Financial Crisis Explained – Again

After watching the debate all the governement slackes are blaming Wall Street or playing the greed card.

When in reality it was the government themselves (the democrats as well) who caused this mess.  Check out this September 30, 1999 story in the NY Times.

In a move that could help increase home ownership rates among minorities and low-income consumers, the Fannie Mae Corporation is easing the credit requirements on loans that it will purchase from banks and other lenders.

The action, which will begin as a pilot program involving 24 banks in 15 markets — including the New York metropolitan region — will encourage those banks to extend home mortgages to individuals whose credit is generally not good enough to qualify for conventional loans. Fannie Mae officials say they hope to make it a nationwide program by next spring.

Fannie Mae, the nation’s biggest underwriter of home mortgages, has been under increasing pressure from the Clinton Administration to expand mortgage loans among low and moderate income people and felt pressure from stock holders to maintain its phenomenal growth in profits.

In addition, banks, thrift institutions and mortgage companies have been pressing Fannie Mae to help them make more loans to so-called subprime borrowers. These borrowers whose incomes, credit ratings and savings are not good enough to qualify for conventional loans, can only get loans from finance companies that charge much higher interest rates — anywhere from three to four percentage points higher than conventional loans.

”Fannie Mae has expanded home ownership for millions of families in the 1990’s by reducing down payment requirements,” said Franklin D. Raines, Fannie Mae’s chairman and chief executive officer. ”Yet there remain too many borrowers whose credit is just a notch below what our underwriting has required who have been relegated to paying significantly higher mortgage rates in the so-called subprime market.”

This comment (below) that I received from this post  Financial Crisis Explained – here at is worth posting here.

… there were many mistakes made by numerous parties along the
way.  At the core of it was that people bid prices up too high, which
is no different than any other major asset bubble such as the
1999-2000 Internet.  Nobody complains when prices go up, but when they
eventually deflate, Wall Street is suddenly filled with criminals.  In
the debate last night, “greed and corruption on Wall Street” was heard
every other second, but no politician saying it is ever called to
specify any act of criminality.  That’s because there probably wasn’t
any.  People simply lost money, which is never a happy event, but it’s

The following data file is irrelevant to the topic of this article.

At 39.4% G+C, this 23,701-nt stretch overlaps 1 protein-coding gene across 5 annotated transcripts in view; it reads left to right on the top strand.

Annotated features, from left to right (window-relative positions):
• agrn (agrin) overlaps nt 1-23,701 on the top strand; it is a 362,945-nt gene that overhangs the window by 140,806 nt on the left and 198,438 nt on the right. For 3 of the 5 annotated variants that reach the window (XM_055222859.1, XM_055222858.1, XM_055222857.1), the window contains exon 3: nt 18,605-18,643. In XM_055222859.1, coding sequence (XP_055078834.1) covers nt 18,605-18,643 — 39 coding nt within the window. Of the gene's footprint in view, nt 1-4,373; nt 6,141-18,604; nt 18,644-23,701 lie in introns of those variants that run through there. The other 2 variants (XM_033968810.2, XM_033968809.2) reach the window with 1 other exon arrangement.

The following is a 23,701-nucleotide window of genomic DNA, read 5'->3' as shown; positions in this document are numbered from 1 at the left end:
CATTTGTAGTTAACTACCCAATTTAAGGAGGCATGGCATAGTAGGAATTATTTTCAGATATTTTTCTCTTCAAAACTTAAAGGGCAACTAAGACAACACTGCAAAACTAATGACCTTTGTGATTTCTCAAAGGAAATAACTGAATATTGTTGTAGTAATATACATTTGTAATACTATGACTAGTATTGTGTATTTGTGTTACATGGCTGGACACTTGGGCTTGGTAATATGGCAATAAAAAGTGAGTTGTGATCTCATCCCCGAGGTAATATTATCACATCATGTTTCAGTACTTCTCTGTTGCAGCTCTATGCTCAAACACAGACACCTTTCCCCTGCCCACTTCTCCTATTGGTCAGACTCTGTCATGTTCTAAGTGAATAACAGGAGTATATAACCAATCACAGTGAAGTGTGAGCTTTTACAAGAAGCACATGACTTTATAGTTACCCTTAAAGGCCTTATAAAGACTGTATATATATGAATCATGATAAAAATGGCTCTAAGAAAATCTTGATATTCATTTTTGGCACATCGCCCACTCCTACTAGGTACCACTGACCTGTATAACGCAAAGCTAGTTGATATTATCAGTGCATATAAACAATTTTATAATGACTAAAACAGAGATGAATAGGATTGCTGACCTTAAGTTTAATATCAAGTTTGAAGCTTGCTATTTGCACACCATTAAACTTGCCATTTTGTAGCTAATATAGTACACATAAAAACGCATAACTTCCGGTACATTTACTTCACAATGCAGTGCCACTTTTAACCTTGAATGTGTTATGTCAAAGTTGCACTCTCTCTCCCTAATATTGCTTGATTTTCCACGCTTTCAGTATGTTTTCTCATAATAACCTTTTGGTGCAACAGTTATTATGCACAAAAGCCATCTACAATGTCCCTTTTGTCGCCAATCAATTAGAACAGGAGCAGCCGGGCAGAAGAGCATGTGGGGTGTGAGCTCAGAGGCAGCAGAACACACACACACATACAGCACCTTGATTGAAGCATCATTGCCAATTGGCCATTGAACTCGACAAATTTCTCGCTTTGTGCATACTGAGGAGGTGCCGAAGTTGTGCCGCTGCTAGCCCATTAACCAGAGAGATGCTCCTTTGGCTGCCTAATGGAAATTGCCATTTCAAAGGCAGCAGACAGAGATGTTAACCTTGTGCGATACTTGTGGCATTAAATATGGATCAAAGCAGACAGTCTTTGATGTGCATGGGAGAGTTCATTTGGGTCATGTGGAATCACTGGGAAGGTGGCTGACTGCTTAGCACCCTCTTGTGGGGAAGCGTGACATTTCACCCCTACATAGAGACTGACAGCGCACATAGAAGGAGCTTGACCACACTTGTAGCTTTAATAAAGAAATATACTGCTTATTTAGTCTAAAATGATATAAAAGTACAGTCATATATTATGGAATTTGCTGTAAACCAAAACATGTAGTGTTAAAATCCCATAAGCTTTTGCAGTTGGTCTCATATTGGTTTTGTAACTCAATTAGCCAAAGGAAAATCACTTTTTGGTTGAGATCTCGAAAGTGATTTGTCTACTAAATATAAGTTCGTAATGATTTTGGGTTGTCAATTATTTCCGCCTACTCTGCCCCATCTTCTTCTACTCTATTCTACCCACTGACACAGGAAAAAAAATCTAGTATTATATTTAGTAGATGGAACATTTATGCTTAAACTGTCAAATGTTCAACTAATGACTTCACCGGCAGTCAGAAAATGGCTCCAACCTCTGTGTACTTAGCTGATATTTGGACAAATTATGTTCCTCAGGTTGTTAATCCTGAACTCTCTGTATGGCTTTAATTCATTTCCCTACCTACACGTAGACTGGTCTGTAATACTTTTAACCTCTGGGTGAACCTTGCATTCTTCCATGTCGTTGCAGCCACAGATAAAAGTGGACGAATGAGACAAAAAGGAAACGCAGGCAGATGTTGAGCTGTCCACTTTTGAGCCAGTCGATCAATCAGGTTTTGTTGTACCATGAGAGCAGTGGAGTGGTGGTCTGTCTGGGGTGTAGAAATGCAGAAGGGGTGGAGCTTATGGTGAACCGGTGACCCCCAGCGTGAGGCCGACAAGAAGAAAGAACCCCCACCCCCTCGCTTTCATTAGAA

the nature of the market every single day — for every trade there is
a winner and a loser.

The appraisers weren’t accountable, the rating agencies were paid by
those they rated, Washington force-fed the system to lower the lending
standards, many financial institutions leveraged up, individuals
speculated in rising home prices and lost, lenders dropped the ball —
etc, etc, etc.

On a separate point, we hear from the V.Lenin/J.Carter ticket that
“For the top 5% of income earners, we would just be raising taxes to
where they were in the Clinton and Reagan years.”  Apart from being
factually incorrect (they’re not counting social security, etc), that
argument doesn’t hold water anyway.  15 and 25 years ago, the U.S. had
some of the lowest taxes in the world, so when they increased to
narrow the gap, there were few places people, factories and capital
could flee.  This time, however, we are surrounded by dozens of
countries with much lower taxes — Albania (10%), Estonia (13%), Hong
Kong (15%) Russia (17%) and many more such as Ireland and China.  The
problem in the US now is that we are already dramatically overtaxed,
which would mean a tax increase would be catastrophic as capital and
business would flee rapidly.  What’s the solution?  Massive cuts in
spending, well beyond what anybody in Washington (except Ron Paul)
would ever dare talk about.  The 3 big ones — Social Security,
Medicare and Medicare — need to be dramatically cut or even
abolished, because we are going to continue to lose our
competitiveness otherwise.  The Federal budget is some $3 trillion per
year now, and it has to decline closer to the $1 trillion mark in
order for this country to be able to compete.


Author: John

Entrepreneur living in Palo Alto California and the Founder of SiliconANGLE Media

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